ELGA is the data flow infrastructure for the Austrian health care system, which enables not only cross-organisational intra-Austrian data exchange but also international data exchange. As many anecdotal experiences and imperative demands there are around ELGA and as solid opinions on ELGA are, the actual knowledge about ELGA is low. It is largely unknown – what ELGA actually is (and what it is NOT) – what it can do and what it can be used for – what is technically missing for its potential benefits to be realised – which practices fundamentally block the flow of information in the health system
Medicine and informatics
The current situation shows that, on the one hand, evidence-based medicine is aspired to by many, but information-based medicine is often rejected. The awareness that evidence-based medicine presupposes the existence of usable information is certainly present, but it only materialises where the non-knowledge is very concrete, for example in the case of rare diseases. Otherwise, awareness of the need for an information-oriented health system is often overlaid by interest politics, which creates “cardboard dummies” that obscure the view of what is urgent.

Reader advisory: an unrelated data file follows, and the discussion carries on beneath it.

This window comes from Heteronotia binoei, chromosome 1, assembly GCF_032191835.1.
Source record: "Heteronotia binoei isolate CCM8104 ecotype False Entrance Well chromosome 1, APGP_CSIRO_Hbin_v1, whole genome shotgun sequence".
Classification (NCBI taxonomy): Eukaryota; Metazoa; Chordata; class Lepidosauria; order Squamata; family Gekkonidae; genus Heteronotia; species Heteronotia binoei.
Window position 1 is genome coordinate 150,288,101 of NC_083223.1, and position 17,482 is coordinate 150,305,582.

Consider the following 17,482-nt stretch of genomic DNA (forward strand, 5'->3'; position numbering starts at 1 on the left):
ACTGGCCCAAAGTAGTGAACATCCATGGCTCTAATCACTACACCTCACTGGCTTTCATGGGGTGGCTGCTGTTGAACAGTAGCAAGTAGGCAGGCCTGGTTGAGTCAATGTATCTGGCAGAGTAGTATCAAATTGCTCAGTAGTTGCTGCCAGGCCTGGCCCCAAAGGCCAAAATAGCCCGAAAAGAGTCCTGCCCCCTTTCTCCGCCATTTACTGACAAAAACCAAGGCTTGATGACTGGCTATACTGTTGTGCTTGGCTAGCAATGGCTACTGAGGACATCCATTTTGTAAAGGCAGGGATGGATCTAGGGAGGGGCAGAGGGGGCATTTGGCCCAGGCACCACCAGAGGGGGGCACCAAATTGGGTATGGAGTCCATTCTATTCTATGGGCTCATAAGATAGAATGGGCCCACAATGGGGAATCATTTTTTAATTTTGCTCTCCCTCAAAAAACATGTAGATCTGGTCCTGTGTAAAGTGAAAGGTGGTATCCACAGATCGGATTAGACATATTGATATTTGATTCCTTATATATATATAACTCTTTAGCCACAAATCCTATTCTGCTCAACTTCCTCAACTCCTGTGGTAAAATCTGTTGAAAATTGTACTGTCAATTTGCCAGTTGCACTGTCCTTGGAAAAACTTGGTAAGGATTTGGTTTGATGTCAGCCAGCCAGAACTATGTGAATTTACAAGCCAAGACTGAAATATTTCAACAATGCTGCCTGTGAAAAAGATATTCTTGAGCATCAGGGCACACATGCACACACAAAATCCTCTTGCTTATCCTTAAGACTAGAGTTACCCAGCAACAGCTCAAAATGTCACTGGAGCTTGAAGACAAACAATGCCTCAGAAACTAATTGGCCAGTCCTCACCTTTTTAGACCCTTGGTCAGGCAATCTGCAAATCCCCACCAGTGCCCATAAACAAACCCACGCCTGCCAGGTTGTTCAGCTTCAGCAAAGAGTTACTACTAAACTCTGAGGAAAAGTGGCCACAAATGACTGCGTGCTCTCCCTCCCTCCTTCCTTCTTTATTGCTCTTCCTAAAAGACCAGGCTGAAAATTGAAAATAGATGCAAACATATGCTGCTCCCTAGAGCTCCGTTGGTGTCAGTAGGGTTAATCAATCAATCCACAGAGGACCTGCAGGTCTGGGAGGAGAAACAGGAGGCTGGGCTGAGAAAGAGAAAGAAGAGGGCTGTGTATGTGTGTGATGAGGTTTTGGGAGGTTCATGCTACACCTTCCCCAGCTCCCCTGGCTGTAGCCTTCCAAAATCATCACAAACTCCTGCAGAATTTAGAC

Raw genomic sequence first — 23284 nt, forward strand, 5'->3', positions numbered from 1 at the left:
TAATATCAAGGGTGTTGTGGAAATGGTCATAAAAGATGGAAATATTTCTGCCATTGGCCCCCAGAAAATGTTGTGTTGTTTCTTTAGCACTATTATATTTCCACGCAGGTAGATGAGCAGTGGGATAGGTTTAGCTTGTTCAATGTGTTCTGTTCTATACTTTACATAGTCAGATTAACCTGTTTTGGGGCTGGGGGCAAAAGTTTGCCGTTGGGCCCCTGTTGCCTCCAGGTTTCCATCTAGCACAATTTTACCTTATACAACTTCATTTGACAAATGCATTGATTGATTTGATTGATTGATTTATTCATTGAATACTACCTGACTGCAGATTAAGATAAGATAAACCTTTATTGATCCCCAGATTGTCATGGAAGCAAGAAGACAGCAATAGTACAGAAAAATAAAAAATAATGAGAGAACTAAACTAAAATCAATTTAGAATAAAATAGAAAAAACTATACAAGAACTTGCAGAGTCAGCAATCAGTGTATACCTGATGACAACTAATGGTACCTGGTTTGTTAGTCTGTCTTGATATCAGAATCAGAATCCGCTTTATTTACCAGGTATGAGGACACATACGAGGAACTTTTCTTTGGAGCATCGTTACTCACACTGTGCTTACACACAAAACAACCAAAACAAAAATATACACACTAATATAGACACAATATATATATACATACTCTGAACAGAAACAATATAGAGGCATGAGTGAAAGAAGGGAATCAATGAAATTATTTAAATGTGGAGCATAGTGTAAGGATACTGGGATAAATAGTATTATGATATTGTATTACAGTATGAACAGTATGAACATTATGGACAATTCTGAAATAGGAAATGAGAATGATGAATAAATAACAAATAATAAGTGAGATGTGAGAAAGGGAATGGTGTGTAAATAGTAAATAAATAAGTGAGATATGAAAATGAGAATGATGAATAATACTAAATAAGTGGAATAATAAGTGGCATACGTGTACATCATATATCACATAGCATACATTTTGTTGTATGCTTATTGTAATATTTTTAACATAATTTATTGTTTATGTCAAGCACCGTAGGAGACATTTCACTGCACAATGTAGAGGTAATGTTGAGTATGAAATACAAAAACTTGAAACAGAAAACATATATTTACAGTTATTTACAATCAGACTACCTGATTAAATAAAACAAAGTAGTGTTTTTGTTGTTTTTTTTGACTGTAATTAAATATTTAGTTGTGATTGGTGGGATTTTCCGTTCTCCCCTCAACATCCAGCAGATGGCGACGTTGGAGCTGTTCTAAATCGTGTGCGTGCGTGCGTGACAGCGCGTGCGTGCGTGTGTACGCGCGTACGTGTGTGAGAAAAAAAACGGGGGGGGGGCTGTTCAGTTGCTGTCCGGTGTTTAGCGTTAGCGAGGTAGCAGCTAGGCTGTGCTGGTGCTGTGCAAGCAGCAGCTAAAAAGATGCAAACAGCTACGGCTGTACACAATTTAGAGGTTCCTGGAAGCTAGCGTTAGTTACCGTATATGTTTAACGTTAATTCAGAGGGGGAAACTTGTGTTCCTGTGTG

- Firstly, the development of situationally designed user interfaces that use ELGA as an operating system for digital services in the healthcare sector is urgently needed. Such user interfaces are lacking, especially for doctors in typical treatment situations. But other health professionals would also benefit from access to patient data thanks to such user interfaces and – this was a central topic at the workshop – patients could actively use ELGA themselves.
- Secondly, it would be urgent to show objectively where information needed in the health care system is not produced and why it is not produced, in order to then clarify in a broad discourse to what extent we really want to accept the absence or inaccessibility of important information in the health care system.
Are we willing to forego personalised precision medicine because data use bothers us or the documentation of disease progression and therapies is too burdensome? While the development of user interfaces is a technical task that must be financed, the discourse on an information-oriented health care system is a professional discourse that a priori has nothing to do with technology. Without this technical discourse, the development of technical solutions will not adequately address the actual needs and the digital transformation of the health system will remain in its infancy for years to come.
The symposium showed that without a massive broad dissemination of knowledge about the requirements of information-oriented health care and the functional characteristics of ELGA, no progress around ELGA can be expected in the next few years. As long as the WOZU of ELGA is not clarified and widely accepted, there is little hope for further development. Since some participants at the symposium considered this clarification unlikely due to existing sensitivities, the question was even raised as to whether it would not be better to make a new start under a new name in order to build the infrastructure for digital health.